Encyclopedia of Appalachia
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Carnegie, Andrew (1835–1919)

Industrialist and philanthropist. A Scottish immigrant who arrived in the Pittsburgh area of Pennsylvania at age twelve, Andrew Carnegie became legendary in his lifetime for amassing an immense fortune through investments and business innovation, but he achieved the status of an American icon by promoting and adhering to a "Philosophy of Wealth" that morally obligated the rich to be good stewards of their prosperity and to invest in mankind. True to his convictions, Carnegie gave away 90 percent of his wealth, more than $350 million by the time of his death. Some $44 million of that built 1,946 libraries across the United States.

Born in Dunfermline, Scotland, Carnegie was immersed early in the legends of Scottish heroes William Wallace and Robert the Bruce, whose influence inspired him into his adulthood. His father, William Carnegie, was a gifted linen weaver and political reformer, while his strongspirited mother, born Margaret Morrison, ran a small grocery shop from the home and, like her ancestors, mended shoes. Prompted to leave Scotland in 1848 by a decline in handwoven linens, the family settled in Allegheny, Pennsylvania, now part of Pittsburgh. William Carnegie peddled woven tablecloths door-to-door while his wife stitched shoes for cobblers. Andrew Carnegie soon became the family's main support through a series of jobs that included work in a cotton textile mill, a bobbin factory, and a telegraph office.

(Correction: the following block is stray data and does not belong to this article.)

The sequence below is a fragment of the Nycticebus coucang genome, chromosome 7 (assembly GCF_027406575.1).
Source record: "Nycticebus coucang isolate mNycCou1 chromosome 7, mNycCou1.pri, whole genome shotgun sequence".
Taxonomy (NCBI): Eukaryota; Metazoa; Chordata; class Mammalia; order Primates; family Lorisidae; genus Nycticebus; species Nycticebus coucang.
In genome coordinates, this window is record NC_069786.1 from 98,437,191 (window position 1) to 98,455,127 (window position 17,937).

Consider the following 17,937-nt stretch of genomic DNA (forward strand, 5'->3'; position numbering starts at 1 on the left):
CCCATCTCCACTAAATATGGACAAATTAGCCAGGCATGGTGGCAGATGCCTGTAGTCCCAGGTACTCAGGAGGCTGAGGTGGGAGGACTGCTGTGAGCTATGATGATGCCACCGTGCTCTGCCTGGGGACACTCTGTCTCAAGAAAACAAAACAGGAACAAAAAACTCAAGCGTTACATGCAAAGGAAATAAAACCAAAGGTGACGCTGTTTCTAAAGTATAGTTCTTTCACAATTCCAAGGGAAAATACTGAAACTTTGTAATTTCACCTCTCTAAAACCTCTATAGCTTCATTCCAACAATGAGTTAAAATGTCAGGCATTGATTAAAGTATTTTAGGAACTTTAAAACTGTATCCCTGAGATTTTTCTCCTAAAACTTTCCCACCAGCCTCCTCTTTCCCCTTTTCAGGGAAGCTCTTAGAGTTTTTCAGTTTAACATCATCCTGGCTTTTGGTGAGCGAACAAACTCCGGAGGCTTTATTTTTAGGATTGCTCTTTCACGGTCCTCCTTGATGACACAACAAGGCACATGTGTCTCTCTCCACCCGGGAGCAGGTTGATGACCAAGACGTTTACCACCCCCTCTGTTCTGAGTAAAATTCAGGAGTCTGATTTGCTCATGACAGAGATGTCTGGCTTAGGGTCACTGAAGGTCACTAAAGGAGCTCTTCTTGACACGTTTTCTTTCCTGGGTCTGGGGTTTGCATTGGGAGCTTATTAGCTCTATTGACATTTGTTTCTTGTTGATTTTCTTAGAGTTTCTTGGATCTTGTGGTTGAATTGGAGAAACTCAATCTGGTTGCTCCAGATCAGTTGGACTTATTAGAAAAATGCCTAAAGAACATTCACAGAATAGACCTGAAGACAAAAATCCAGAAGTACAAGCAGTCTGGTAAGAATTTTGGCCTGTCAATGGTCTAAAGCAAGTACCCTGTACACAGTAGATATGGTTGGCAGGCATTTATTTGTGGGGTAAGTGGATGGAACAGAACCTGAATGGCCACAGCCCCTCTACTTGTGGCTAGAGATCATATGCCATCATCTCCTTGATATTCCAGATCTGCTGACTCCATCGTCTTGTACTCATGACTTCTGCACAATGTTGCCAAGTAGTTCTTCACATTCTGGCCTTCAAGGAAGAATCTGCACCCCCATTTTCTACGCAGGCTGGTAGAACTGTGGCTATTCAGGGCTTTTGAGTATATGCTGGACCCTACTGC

At age seventeen, he was employed by the Pennsylvania Railroad Company, for which he eventually became general supervisor and then head of the Western Division. During this time, he began making keen investments, most notably in Woodruff Sleeping Car Company, a firm manufacturing an innovation that he introduced to the rail line.

Carnegie worked to help the Union army keep railway and communication lines open during the Civil War. Afterward he invested in Columbia Oil and Pennsylvania Oil before shifting his interests to steel and bridge construction. He developed the Keystone Bridge Company, the Cyclops Iron Company (later Union Iron Mills), and the Freedom Iron Company. His consolidated holdings became known as the Carnegie Steel Company. In 1901 he sold the firm to J. P. Morgan for $480 million, and it went on to become United States Steel Corporation.

At fifty-one Carnegie married Louise Whitfield, and they had one daughter, Margaret. He devoted his retirement to philanthropic endeavors resulting in Carnegie Hall, the Carnegie Corporation of New York, Carnegie Foundation for the Advancement of Teaching, Carnegie Endowment for International Peace, Carnegie Hero Fund Commission, Carnegie Institute of Technology, and Carnegie Institution of Washington. He spent his final years writing articles and books, working for worldwide peace, and giving away money. See also: IRON AND STEEL INDUSTRY; MORGAN, J. P.; RAILROADS (TRANSPORTATION).

—Sandra Kay Heck, Walters State Community College Andrew Carnegie, Autobiography of Andrew Carnegie (1920); Joseph Wall Frazier, Andrew Carnegie (1970); Burton J. Hendrick, The Life of Andrew Carnegie (1932); Harold C. Livesay, Andrew Carnegie and the Rise of Big Business (1975).

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